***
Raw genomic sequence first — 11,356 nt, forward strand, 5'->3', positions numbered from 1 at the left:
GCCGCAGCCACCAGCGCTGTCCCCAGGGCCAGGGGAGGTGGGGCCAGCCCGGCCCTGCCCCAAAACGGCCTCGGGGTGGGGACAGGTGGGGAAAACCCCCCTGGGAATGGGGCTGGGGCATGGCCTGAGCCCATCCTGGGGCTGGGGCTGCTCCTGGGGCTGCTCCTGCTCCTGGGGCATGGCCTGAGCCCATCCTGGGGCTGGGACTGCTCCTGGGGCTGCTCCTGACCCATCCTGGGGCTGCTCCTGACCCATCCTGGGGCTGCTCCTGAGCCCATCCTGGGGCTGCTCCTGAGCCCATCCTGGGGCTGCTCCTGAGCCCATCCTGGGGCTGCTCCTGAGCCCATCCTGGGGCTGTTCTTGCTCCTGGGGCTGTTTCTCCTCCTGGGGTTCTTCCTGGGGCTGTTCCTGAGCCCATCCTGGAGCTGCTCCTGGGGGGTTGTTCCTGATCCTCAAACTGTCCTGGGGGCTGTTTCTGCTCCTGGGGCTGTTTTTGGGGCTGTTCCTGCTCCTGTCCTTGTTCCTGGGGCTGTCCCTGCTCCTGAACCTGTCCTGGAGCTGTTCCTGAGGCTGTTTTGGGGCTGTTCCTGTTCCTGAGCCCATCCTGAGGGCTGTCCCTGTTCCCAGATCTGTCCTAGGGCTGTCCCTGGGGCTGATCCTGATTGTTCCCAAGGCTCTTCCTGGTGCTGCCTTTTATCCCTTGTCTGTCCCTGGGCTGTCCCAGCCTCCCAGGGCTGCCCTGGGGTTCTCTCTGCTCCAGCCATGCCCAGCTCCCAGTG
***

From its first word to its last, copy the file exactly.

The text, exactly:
Raw genomic sequence first — 11,356 nt, forward strand, 5'->3', positions numbered from 1 at the left:
GCCGCAGCCACCAGCGCTGTCCCCAGGGCCAGGGGAGGTGGGGCCAGCCCGGCCCTGCCCCAAAACGGCCTCGGGGTGGGGACAGGTGGGGAAAACCCCCCTGGGAATGGGGCTGGGGCATGGCCTGAGCCCATCCTGGGGCTGGGGCTGCTCCTGGGGCTGCTCCTGCTCCTGGGGCATGGCCTGAGCCCATCCTGGGGCTGGGACTGCTCCTGGGGCTGCTCCTGACCCATCCTGGGGCTGCTCCTGACCCATCCTGGGGCTGCTCCTGAGCCCATCCTGGGGCTGCTCCTGAGCCCATCCTGGGGCTGCTCCTGAGCCCATCCTGGGGCTGCTCCTGAGCCCATCCTGGGGCTGTTCTTGCTCCTGGGGCTGTTTCTCCTCCTGGGGTTCTTCCTGGGGCTGTTCCTGAGCCCATCCTGGAGCTGCTCCTGGGGGGTTGTTCCTGATCCTCAAACTGTCCTGGGGGCTGTTTCTGCTCCTGGGGCTGTTTTTGGGGCTGTTCCTGCTCCTGTCCTTGTTCCTGGGGCTGTCCCTGCTCCTGAACCTGTCCTGGAGCTGTTCCTGAGGCTGTTTTGGGGCTGTTCCTGTTCCTGAGCCCATCCTGAGGGCTGTCCCTGTTCCCAGATCTGTCCTAGGGCTGTCCCTGGGGCTGATCCTGATTGTTCCCAAGGCTCTTCCTGGTGCTGCCTTTTATCCCTTGTCTGTCCCTGGGCTGTCCCAGCCTCCCAGGGCTGCCCTGGGGTTCTCTCTGCTCCAGCCATGCCCAGCTCCCAGTG